Ever since the first ringtone sites began appearing on NTT DoCoMo’s i-mode menu back in 1999, most mobile music content providers in Japan have pushed to have their services appear on the ‘main menu’ of the wireless carriers. This ‘closed garden’ model has been widely criticized for putting too much power in the hands of the wireless carrier. However, it has still been attractive to CPs because of the enormous traffic that comes from the carrier’s menu, as well as the convenience of having customer billing handled by the carrier.
For the past seven years, CPs have flooded Japan’s three major wireless carriers with thick, 150-page proposals, in the hopes of getting their ringtone, mastertone, or other content listed on the menu. Despite the high barrier of entry and heavy restrictions, this method has until recently been the preferred way to operate a mobile music service in Japan.
Recently, however, there has been a sharp increase in the number of music content providers choosing to forego the ‘official portal service’ option, instead opting for a ‘non-official’ site off the carrier’s main menu. Most of these sites rely on revenue from banner ads, and an entire industry has sprung up to match advertisers with the most appropriate non-official mobile sites. Because these non-official, ad-supported sites have no access to the carrier’s billing system, most of the content is essentially free to users, provided they subscribe to the service (also free). Alternatively, some services are point-based, allowing users to obtain points clicking on ads or introducing friends to the service. Continue reading via Music Media Watch.
Other notes of interest:
Major shakeups at Faith Inc., Moderati and Digiplug
Following its board meeting last Friday, Faith Inc. announced that co-founder and COO Makoto Nakanishi will resign from the company and acquire 100% of its struggling US subsidiary Faith Communications. According to the statement, the US subsidiary is losing money and plagued with problems, including a postponed trial launch of its Mobile Virtual Network Operator (MVNO) service and heavy capital requirements. With Nakanishi’s acquisition of the company’s stock, the name will be changed from Faith Communications to Voce Wireless, and will no longer be affiliated with Faith Group. Faith also announced a major reorganization of its overseas subsidiaries, including the sale of its music distribution businesses in the US (Moderati) and Europe (Digiplug). A small portion of Moderati devoted to platform development will remain with the group, with the name of the company reverting back to Faith, Inc., the name under which it was originally founded in 2002. Management of the overseas business will pass from Nakanishi to Faith CEO Hajime Hirasawa.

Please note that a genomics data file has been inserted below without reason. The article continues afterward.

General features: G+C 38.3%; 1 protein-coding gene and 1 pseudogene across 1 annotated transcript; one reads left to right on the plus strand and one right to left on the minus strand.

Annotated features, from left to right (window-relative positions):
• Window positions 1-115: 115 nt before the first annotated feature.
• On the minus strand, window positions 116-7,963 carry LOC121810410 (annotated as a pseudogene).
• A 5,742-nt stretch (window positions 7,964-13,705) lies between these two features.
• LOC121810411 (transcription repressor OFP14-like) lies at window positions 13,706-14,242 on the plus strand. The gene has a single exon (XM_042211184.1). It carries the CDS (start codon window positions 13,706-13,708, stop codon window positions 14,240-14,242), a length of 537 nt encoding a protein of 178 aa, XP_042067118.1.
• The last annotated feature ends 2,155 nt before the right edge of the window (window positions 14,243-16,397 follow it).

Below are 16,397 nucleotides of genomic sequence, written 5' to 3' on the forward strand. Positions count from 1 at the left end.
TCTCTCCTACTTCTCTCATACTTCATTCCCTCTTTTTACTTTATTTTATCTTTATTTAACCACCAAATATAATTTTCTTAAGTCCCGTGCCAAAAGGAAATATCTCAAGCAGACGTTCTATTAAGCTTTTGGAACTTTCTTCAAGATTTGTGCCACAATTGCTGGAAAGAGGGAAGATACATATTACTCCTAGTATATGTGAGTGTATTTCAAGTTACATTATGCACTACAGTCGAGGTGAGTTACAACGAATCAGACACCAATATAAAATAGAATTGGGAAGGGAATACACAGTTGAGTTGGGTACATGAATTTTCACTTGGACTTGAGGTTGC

RIAJ releases survey on illegal chaku-uta sites
The Record Industry Association of Japan (RIAJ) released results from a survey on the usage of illegal chaku-uta (mastertones) and full-track downloads. Illegal sites were defined as those offering free chaku-uta content (with the exception of corporate campaigns, which often include free downloads). According to RIAJ 74% of those who answered know about the existence of illegal sites and 51% have used such services. RIAJ estimates the number of illegal downloads to be more than 287 million per year and concludes that those using illegal sites tend to purchase fewer CDs or legal chaku-uta tracks.